Interactive Map: Where NJ Residents Voted, Where They Stayed Home

Colleen O'Dea | November 7, 2014 | Map of the Week, Maps, Politics
Historically low voter turnout leaves experts concerned about what can be done to bring the numbers up

Voter turnout continued its downward trajectory this week, with fewer than 4 in 10 registered casting ballots. That’s the lowest turnout for a federal midterm election since at least 1970, with no easy answers as to how to get more people interested in voting.

With 99.5 percent of voting districts reporting, county clerks counted 1.9 million of the state’s 5.5 million registered bothering to choose a candidate for U.S. Senate, House, and local races. That’s a rate of just 35.1 percent. That could rise to about 37 percent once all the outstanding precincts and all mail-in and provisional ballots are counted, but it would still be lower than any previous election with Congress at the top of the ticket. Four years ago, with only the House races leading the ballot, 42 percent of voters cast ballots.

That’s disturbing to groups like the League of Women Voters of New Jersey, which works to promote voter engagement.

“Voter turnout has been historically low in midterm elections since the 1840s, but we can all agree that public officials should not continue to be elected by such a small percentage of the population” said Kerry Butch, the league’s executive director. “While there are a number of possible reasons for low turnout, including lack of competitive districts or voter disgust with a divided and partisan system, it is really important that we turn this trend around.”

Several political observers agreed that many feel unhappy with the state of politics in the nation and the lack of true contests.

“The way to generate more voter interest and participation is to increase competitiveness in elections,” said Brigid C. Harrison, a political science professor and law at Montclair State University. “With our current partisan gerrymandered system, mapmakers have more say than voters in who will go to Congress. In every election in the state — even in our open seats — the incumbent’s party won a resounding victory.”

The closest House race was a 10-point win by Republican Tom MacArthur in the 3rd District for an open seat. The largest was a 69-vote margin in the 10th District that includes Newark, where freshman Rep. Donald M. Payne Jr. got 83 percent of the vote.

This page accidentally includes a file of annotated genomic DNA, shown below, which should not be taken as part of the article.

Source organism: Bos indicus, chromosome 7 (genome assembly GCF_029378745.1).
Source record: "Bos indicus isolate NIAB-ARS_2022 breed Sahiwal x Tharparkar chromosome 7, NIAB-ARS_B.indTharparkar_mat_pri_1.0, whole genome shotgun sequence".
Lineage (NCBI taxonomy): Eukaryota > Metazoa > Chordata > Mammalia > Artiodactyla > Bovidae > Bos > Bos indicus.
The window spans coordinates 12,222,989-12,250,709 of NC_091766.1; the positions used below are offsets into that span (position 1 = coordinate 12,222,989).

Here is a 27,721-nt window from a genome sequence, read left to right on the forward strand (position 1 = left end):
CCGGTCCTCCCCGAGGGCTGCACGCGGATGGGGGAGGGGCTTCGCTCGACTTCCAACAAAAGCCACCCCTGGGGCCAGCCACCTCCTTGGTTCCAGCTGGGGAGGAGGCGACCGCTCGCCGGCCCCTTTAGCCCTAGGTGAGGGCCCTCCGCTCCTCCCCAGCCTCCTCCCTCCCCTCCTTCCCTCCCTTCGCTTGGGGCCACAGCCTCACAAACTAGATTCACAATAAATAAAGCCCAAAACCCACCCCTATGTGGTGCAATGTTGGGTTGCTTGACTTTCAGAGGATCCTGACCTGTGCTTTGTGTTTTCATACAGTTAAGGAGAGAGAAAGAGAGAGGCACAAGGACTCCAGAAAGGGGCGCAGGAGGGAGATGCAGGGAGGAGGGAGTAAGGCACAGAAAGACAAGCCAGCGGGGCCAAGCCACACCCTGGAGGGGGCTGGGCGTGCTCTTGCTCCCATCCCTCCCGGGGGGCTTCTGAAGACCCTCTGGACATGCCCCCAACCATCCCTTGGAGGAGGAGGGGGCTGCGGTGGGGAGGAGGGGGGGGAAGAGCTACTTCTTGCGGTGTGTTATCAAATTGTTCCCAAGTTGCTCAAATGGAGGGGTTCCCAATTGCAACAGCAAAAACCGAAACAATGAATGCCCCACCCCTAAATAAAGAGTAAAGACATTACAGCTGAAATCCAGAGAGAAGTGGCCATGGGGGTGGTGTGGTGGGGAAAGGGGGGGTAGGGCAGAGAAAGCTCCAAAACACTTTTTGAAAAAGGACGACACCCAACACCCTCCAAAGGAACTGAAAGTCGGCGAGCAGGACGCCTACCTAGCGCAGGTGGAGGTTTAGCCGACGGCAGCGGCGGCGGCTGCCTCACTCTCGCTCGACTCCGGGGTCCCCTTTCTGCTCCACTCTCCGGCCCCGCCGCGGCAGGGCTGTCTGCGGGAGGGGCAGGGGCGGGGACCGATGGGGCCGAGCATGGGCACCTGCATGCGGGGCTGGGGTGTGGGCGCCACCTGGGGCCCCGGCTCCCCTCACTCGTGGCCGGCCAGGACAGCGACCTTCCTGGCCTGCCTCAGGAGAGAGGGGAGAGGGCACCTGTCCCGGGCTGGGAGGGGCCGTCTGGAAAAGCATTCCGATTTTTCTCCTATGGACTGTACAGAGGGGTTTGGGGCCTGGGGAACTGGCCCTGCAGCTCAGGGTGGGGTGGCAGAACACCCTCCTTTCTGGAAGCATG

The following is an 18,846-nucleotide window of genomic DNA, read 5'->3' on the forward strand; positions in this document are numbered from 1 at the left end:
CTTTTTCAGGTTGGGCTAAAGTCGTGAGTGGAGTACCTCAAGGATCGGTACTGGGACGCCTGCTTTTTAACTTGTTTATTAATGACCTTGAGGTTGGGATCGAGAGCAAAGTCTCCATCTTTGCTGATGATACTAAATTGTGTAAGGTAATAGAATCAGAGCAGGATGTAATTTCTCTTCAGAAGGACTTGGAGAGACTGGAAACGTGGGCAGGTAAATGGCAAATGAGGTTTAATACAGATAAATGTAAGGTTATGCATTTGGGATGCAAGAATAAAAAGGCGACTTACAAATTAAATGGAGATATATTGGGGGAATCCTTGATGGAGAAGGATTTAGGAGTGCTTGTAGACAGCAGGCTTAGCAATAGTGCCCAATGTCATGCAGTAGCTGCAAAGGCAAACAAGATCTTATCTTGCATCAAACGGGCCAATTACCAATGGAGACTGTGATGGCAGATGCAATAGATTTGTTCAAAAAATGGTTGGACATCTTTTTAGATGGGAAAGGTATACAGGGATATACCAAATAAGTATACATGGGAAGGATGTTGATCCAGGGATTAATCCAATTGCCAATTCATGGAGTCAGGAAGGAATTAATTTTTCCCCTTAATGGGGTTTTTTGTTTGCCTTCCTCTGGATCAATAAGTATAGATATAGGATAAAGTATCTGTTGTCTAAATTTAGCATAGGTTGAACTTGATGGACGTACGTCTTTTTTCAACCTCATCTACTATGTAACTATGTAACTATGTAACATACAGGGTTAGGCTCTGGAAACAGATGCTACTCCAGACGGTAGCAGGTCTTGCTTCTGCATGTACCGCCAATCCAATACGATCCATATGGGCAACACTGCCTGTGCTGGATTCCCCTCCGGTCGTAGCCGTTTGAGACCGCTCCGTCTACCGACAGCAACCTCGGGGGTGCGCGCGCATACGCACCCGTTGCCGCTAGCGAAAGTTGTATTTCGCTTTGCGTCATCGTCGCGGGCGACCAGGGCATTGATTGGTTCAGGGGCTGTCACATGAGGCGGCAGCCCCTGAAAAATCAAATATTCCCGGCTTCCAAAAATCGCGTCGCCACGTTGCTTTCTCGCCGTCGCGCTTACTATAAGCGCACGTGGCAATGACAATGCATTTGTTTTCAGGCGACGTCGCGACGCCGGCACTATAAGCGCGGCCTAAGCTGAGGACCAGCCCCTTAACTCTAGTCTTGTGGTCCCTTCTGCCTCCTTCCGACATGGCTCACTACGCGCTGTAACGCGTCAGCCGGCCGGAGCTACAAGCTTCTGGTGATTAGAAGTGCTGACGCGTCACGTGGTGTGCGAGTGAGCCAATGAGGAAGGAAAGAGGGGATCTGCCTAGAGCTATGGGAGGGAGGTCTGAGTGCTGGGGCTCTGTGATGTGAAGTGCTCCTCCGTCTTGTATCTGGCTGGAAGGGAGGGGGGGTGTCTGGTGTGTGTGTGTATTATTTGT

Patrick Murray, director of the Monmouth University Polling Institute, said this year, in particular, a lack of engagement among Democrats affected turnout, and not just in New Jersey.

“This was a national issue,” Murray said. “Disaffected Dems stayed home.”

The voting patterns by county would seem to bear that out.

Two of the three counties with the largest turnouts — Cape May and Hunterdon — have Republican registration pluralities, while the third, Salem, has slightly more registered Democrats than Republicans, but county government is GOP-controlled and the county voted for Republican Jeff Bell for U.S. Senate. The lowest turnouts were in Democratic strongholds: Hudson, Essex, and Middlesex counties.

Speaking at a post-election discussion at the Eagleton Institute of Politics at Rutgers University on Wednesday, Political Science Professor Ross Baker called the Democratic party “the party of low turnout groups,” including minorities and the poor.

At the same event, Democratic strategist Julie Roginsky said the Republican party “energized” its base, including older, white voters.

Historically, the three counties with the greatest voter turnout records — again, Hunterdon, Salem, and Cape May — are older and less diverse than New Jersey as a whole. The three counties with the lowest turnout from 1998 on — Hudson, Essex, and Cumberland — are all younger and have larger minority populations than the state average.

Demographics aside, the League of Women Voters would like to change the substance of elections as a way of enticing more people to the polls.

“We have found that most people are moved to the polls because they care about a particular issue,” Butch said. “As a country, we need to start focusing elections around issues and not on partisan politics.”